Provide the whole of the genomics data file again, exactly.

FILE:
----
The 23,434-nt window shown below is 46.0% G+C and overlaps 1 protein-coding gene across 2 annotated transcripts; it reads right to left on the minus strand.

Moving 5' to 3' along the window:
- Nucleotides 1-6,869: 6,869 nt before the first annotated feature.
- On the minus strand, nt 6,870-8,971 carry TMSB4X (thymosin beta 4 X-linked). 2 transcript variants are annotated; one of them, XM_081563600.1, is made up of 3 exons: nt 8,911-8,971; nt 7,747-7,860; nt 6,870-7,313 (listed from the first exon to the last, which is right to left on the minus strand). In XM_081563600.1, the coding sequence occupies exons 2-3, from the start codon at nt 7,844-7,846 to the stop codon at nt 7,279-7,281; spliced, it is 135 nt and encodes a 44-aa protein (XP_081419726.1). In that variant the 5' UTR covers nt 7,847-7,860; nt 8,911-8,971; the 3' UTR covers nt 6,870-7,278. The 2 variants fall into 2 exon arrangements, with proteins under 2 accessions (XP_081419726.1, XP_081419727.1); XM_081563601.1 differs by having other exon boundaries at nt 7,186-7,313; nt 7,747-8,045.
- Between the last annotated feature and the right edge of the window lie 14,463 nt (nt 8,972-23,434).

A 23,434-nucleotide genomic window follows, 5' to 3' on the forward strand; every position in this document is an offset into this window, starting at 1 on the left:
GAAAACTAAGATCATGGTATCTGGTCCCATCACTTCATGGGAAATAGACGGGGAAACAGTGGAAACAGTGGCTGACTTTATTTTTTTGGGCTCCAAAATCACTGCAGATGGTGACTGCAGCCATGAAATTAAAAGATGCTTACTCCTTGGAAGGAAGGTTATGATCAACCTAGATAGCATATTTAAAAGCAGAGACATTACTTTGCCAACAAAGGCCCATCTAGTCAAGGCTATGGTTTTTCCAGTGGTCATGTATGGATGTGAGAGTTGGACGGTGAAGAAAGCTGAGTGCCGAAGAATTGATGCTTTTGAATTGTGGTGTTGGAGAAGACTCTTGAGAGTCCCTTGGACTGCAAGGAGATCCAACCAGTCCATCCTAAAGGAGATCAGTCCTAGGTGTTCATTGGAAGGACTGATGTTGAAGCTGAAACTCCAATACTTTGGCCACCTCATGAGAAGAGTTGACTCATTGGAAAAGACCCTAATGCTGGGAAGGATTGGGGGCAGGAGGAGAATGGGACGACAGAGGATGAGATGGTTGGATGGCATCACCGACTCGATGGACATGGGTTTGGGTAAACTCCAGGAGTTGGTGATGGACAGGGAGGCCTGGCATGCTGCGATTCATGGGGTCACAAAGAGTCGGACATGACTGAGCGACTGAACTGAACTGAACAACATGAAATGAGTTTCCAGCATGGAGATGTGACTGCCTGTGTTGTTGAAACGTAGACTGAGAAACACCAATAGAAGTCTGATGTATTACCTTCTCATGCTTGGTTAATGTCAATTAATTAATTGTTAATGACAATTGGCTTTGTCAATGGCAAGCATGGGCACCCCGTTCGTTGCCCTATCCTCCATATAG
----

The 23,434-nt window shown below is 46.0% G+C and overlaps 1 protein-coding gene across 2 annotated transcripts; it reads right to left on the minus strand.

Moving 5' to 3' along the window:
- Nucleotides 1-6,869: 6,869 nt before the first annotated feature.
- On the minus strand, nt 6,870-8,971 carry TMSB4X (thymosin beta 4 X-linked). 2 transcript variants are annotated; one of them, XM_081563600.1, is made up of 3 exons: nt 8,911-8,971; nt 7,747-7,860; nt 6,870-7,313 (listed from the first exon to the last, which is right to left on the minus strand). In XM_081563600.1, the coding sequence occupies exons 2-3, from the start codon at nt 7,844-7,846 to the stop codon at nt 7,279-7,281; spliced, it is 135 nt and encodes a 44-aa protein (XP_081419726.1). In that variant the 5' UTR covers nt 7,847-7,860; nt 8,911-8,971; the 3' UTR covers nt 6,870-7,278. The 2 variants fall into 2 exon arrangements, with proteins under 2 accessions (XP_081419726.1, XP_081419727.1); XM_081563601.1 differs by having other exon boundaries at nt 7,186-7,313; nt 7,747-8,045.
- Between the last annotated feature and the right edge of the window lie 14,463 nt (nt 8,972-23,434).

A 23,434-nucleotide genomic window follows, 5' to 3' on the forward strand; every position in this document is an offset into this window, starting at 1 on the left:
GAAAACTAAGATCATGGTATCTGGTCCCATCACTTCATGGGAAATAGACGGGGAAACAGTGGAAACAGTGGCTGACTTTATTTTTTTGGGCTCCAAAATCACTGCAGATGGTGACTGCAGCCATGAAATTAAAAGATGCTTACTCCTTGGAAGGAAGGTTATGATCAACCTAGATAGCATATTTAAAAGCAGAGACATTACTTTGCCAACAAAGGCCCATCTAGTCAAGGCTATGGTTTTTCCAGTGGTCATGTATGGATGTGAGAGTTGGACGGTGAAGAAAGCTGAGTGCCGAAGAATTGATGCTTTTGAATTGTGGTGTTGGAGAAGACTCTTGAGAGTCCCTTGGACTGCAAGGAGATCCAACCAGTCCATCCTAAAGGAGATCAGTCCTAGGTGTTCATTGGAAGGACTGATGTTGAAGCTGAAACTCCAATACTTTGGCCACCTCATGAGAAGAGTTGACTCATTGGAAAAGACCCTAATGCTGGGAAGGATTGGGGGCAGGAGGAGAATGGGACGACAGAGGATGAGATGGTTGGATGGCATCACCGACTCGATGGACATGGGTTTGGGTAAACTCCAGGAGTTGGTGATGGACAGGGAGGCCTGGCATGCTGCGATTCATGGGGTCACAAAGAGTCGGACATGACTGAGCGACTGAACTGAACTGAACAACATGAAATGAGTTTCCAGCATGGAGATGTGACTGCCTGTGTTGTTGAAACGTAGACTGAGAAACACCAATAGAAGTCTGATGTATTACCTTCTCATGCTTGGTTAATGTCAATTAATTAATTGTTAATGACAATTGGCTTTGTCAATGGCAAGCATGGGCACCCCGTTCGTTGCCCTATCCTCCATATAG